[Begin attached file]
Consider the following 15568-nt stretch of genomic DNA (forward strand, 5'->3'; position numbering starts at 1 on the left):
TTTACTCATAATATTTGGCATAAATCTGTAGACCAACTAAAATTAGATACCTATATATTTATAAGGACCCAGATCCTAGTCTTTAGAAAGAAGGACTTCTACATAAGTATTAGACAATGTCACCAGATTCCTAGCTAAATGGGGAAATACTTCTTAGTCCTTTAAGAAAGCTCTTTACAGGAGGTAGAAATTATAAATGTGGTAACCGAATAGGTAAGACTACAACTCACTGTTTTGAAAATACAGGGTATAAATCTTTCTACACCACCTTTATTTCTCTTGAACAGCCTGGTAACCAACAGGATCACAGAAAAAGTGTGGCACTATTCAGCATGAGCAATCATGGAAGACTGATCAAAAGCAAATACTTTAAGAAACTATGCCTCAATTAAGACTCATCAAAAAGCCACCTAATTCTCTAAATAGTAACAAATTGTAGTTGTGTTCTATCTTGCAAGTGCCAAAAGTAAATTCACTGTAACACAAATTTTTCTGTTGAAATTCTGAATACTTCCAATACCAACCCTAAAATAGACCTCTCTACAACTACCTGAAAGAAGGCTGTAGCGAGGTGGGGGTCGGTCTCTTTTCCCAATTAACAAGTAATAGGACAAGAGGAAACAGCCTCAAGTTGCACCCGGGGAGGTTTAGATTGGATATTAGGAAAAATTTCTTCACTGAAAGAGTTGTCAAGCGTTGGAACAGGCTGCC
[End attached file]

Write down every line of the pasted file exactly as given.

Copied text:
Consider the following 15568-nt stretch of genomic DNA (forward strand, 5'->3'; position numbering starts at 1 on the left):
TTTACTCATAATATTTGGCATAAATCTGTAGACCAACTAAAATTAGATACCTATATATTTATAAGGACCCAGATCCTAGTCTTTAGAAAGAAGGACTTCTACATAAGTATTAGACAATGTCACCAGATTCCTAGCTAAATGGGGAAATACTTCTTAGTCCTTTAAGAAAGCTCTTTACAGGAGGTAGAAATTATAAATGTGGTAACCGAATAGGTAAGACTACAACTCACTGTTTTGAAAATACAGGGTATAAATCTTTCTACACCACCTTTATTTCTCTTGAACAGCCTGGTAACCAACAGGATCACAGAAAAAGTGTGGCACTATTCAGCATGAGCAATCATGGAAGACTGATCAAAAGCAAATACTTTAAGAAACTATGCCTCAATTAAGACTCATCAAAAAGCCACCTAATTCTCTAAATAGTAACAAATTGTAGTTGTGTTCTATCTTGCAAGTGCCAAAAGTAAATTCACTGTAACACAAATTTTTCTGTTGAAATTCTGAATACTTCCAATACCAACCCTAAAATAGACCTCTCTACAACTACCTGAAAGAAGGCTGTAGCGAGGTGGGGGTCGGTCTCTTTTCCCAATTAACAAGTAATAGGACAAGAGGAAACAGCCTCAAGTTGCACCCGGGGAGGTTTAGATTGGATATTAGGAAAAATTTCTTCACTGAAAGAGTTGTCAAGCGTTGGAACAGGCTGCC